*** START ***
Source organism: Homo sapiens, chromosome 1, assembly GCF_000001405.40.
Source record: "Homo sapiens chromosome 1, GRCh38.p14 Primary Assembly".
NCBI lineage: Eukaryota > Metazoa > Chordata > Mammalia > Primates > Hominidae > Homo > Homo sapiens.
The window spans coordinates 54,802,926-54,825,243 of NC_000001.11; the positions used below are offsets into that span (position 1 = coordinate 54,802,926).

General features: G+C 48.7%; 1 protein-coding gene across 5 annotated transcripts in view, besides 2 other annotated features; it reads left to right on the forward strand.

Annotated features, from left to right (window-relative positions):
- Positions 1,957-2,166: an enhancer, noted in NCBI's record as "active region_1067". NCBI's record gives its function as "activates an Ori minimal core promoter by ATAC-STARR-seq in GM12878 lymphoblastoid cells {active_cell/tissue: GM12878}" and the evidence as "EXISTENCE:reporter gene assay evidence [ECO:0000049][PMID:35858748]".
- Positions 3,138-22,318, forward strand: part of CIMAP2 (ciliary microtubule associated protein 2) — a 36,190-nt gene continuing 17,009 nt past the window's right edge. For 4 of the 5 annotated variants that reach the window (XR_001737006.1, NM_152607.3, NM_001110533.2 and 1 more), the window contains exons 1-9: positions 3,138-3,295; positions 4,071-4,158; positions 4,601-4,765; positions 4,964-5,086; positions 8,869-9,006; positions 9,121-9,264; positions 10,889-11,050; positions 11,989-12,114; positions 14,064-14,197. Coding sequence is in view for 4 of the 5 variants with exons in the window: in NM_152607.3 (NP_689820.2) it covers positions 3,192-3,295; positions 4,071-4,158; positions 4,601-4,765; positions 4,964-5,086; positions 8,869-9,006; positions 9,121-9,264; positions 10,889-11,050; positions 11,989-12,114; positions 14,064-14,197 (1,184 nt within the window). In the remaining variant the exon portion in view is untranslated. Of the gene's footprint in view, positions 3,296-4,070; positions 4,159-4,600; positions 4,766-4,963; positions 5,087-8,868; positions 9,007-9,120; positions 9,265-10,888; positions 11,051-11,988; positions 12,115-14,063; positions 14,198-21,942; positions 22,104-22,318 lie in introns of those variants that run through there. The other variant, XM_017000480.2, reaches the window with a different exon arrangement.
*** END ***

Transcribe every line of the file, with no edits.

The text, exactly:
Source organism: Homo sapiens, chromosome 1, assembly GCF_000001405.40.
Source record: "Homo sapiens chromosome 1, GRCh38.p14 Primary Assembly".
NCBI lineage: Eukaryota > Metazoa > Chordata > Mammalia > Primates > Hominidae > Homo > Homo sapiens.
The window spans coordinates 54,802,926-54,825,243 of NC_000001.11; the positions used below are offsets into that span (position 1 = coordinate 54,802,926).

General features: G+C 48.7%; 1 protein-coding gene across 5 annotated transcripts in view, besides 2 other annotated features; it reads left to right on the forward strand.

Annotated features, from left to right (window-relative positions):
- Positions 1,957-2,166: an enhancer, noted in NCBI's record as "active region_1067". NCBI's record gives its function as "activates an Ori minimal core promoter by ATAC-STARR-seq in GM12878 lymphoblastoid cells {active_cell/tissue: GM12878}" and the evidence as "EXISTENCE:reporter gene assay evidence [ECO:0000049][PMID:35858748]".
- Positions 3,138-22,318, forward strand: part of CIMAP2 (ciliary microtubule associated protein 2) — a 36,190-nt gene continuing 17,009 nt past the window's right edge. For 4 of the 5 annotated variants that reach the window (XR_001737006.1, NM_152607.3, NM_001110533.2 and 1 more), the window contains exons 1-9: positions 3,138-3,295; positions 4,071-4,158; positions 4,601-4,765; positions 4,964-5,086; positions 8,869-9,006; positions 9,121-9,264; positions 10,889-11,050; positions 11,989-12,114; positions 14,064-14,197. Coding sequence is in view for 4 of the 5 variants with exons in the window: in NM_152607.3 (NP_689820.2) it covers positions 3,192-3,295; positions 4,071-4,158; positions 4,601-4,765; positions 4,964-5,086; positions 8,869-9,006; positions 9,121-9,264; positions 10,889-11,050; positions 11,989-12,114; positions 14,064-14,197 (1,184 nt within the window). In the remaining variant the exon portion in view is untranslated. Of the gene's footprint in view, positions 3,296-4,070; positions 4,159-4,600; positions 4,766-4,963; positions 5,087-8,868; positions 9,007-9,120; positions 9,265-10,888; positions 11,051-11,988; positions 12,115-14,063; positions 14,198-21,942; positions 22,104-22,318 lie in introns of those variants that run through there. The other variant, XM_017000480.2, reaches the window with a different exon arrangement.